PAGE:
Tuesday, 4 December 2012

On Black Hill



Between the rains, the floods and the frosts we had one beautiful day a couple of weeks ago and Millie and I drove up to Black Hill, just above Valley’s End. The Hill itself is nothing much, the usual Forestry Commission plantations of conifers, inhabited only by birds and animals, and otherwise used only by walkers, with or without dogs. On its lower slopes,  farmers in flat caps, on ancient tractors, round up sheep and till their fields. It is a very old landscape, hardly changed over the centuries, with stone-age burial mounds dotted about.


This is the landscape where the novelist and travel writer Bruce Chatwin wrote the first chapters of his book On the Black Hill, a tale about twin brothers, living and farming in the Welsh Marches. It is a wonderful novel, spanning eighty years of hard work and life in a small rural community, far removed from the wonders of towns and cities. On The Black Hill was Chatwin’s deepest and darkest book (he won the James Tait Black Memorial Prize for it in 1982), which was made into a film of the same name in 1987.  Chatwin died of AIDS in 1989.



Three Scots Pines guard a pre-historic burial mound.



Black Hill is surrounded by lonely fields which lose themselves into the blue distance.


This is my contribution to Our World Tuesday.
If you click on the link you will find wonderful entries from bloggers
from all over the world.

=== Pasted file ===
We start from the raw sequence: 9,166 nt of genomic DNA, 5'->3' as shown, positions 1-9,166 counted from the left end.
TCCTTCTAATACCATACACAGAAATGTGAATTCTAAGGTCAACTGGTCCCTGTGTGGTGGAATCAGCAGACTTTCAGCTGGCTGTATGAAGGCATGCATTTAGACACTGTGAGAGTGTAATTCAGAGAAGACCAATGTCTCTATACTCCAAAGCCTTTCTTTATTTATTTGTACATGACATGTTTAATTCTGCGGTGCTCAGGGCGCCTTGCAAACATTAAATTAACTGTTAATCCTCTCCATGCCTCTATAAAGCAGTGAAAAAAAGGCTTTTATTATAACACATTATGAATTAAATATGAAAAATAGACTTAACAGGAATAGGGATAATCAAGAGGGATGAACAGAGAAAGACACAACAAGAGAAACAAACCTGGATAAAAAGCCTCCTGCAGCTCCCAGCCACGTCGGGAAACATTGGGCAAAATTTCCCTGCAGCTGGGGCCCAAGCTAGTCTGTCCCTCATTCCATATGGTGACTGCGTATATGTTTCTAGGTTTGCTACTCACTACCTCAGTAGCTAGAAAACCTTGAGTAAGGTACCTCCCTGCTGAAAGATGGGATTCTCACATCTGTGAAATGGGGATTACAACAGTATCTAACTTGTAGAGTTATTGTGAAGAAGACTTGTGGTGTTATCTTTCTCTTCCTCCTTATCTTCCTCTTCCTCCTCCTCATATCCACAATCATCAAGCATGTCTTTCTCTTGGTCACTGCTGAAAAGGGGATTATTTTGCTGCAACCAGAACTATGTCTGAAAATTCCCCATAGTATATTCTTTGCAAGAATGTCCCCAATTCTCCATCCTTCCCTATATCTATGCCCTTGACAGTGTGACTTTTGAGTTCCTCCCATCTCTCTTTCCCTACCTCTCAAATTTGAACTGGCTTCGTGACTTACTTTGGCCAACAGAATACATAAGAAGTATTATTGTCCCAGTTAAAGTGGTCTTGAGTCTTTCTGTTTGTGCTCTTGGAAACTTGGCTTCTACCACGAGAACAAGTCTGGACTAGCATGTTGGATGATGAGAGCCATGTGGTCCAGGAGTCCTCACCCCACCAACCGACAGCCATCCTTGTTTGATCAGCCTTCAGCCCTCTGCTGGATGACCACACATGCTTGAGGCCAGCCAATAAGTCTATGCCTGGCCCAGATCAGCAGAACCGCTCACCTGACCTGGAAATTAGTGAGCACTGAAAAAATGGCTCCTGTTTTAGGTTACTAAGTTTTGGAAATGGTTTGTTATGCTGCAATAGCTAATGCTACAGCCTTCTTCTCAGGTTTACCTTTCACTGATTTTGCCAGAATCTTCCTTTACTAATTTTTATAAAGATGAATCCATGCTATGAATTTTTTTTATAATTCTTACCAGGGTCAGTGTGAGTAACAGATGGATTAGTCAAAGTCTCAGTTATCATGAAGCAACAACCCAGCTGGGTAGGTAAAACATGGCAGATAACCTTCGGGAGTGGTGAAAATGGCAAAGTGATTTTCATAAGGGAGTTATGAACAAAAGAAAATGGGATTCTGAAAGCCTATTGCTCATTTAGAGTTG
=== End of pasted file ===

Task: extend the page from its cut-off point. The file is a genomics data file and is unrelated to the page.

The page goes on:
59 comments:

  1. Beautiful images. Love your sentence captioning the last one.

    ReplyDelete
  2. What a nice contribution...glad you are at last getting a little bit of sunshine.

    ReplyDelete
  3. A great place. I could spend a day or two gazing at the pines.

    ReplyDelete
  4. It's a very beautiful place. I haven't read that book but will put it on my list.

    ReplyDelete
  5. the pines are in an amazing spot
    beautiful!!

    ReplyDelete
  6. P.S. I just went to the library and see he traveled to Patagonia and wrote about it too!

    ReplyDelete
  7. wow...some beautiful scenery to write to...i will have to check out that book as well....nice hit...

    ReplyDelete
  8. What beautiful autumnal colours in your photos. It's good to see the sun out and about.

    ReplyDelete
  9. Beautiful images ..... that last one takes my breath away!

    ReplyDelete
  10. o wat mooi wat een ruimte heerlijk.

    ReplyDelete
  11. I must check out that book!

    ReplyDelete
  12. I think what I miss most about living over there is the ancientness of so many places. What a beautiful walk you and Millie had. And the men in the flat caps on ancient tractors? I remember them from visits to my grandmother out the country as a child. I'm delighted to hear they are still surviving!

    ReplyDelete
  13. Your pastoral images will be with me all this day, Friko. I would never get anything done with such beauty so near. I have not heard of On the Black Hill. You have me intrigued, so, there it goes, onto my every-growing TBR list. Thank you!

    ReplyDelete
  14. Hi Friko - just beautiful - wonderful shots. I don't remember On The Black Hill - but I was away .. so I need to grab a copy sometime. It's just lovely up there - all the ancients still around watching their land ... Millie must have loved her walk with you - sky is glorious in colour as it touches and caresses the landscape

    Cheers - Hilary

    ReplyDelete
  15. What wonderful colours in your photos - our landscape up north is so grey just now. You are absolutely right to take advantage of the day and get out and about.

    ReplyDelete
  16. I'm taken by the thought of those trees standing as sentinels over the burial mound. My mind leaps back over centuries to try to imagine life as it was then. I fail miserably.

    ReplyDelete
  17. wonderful pics of your world! :)

    ReplyDelete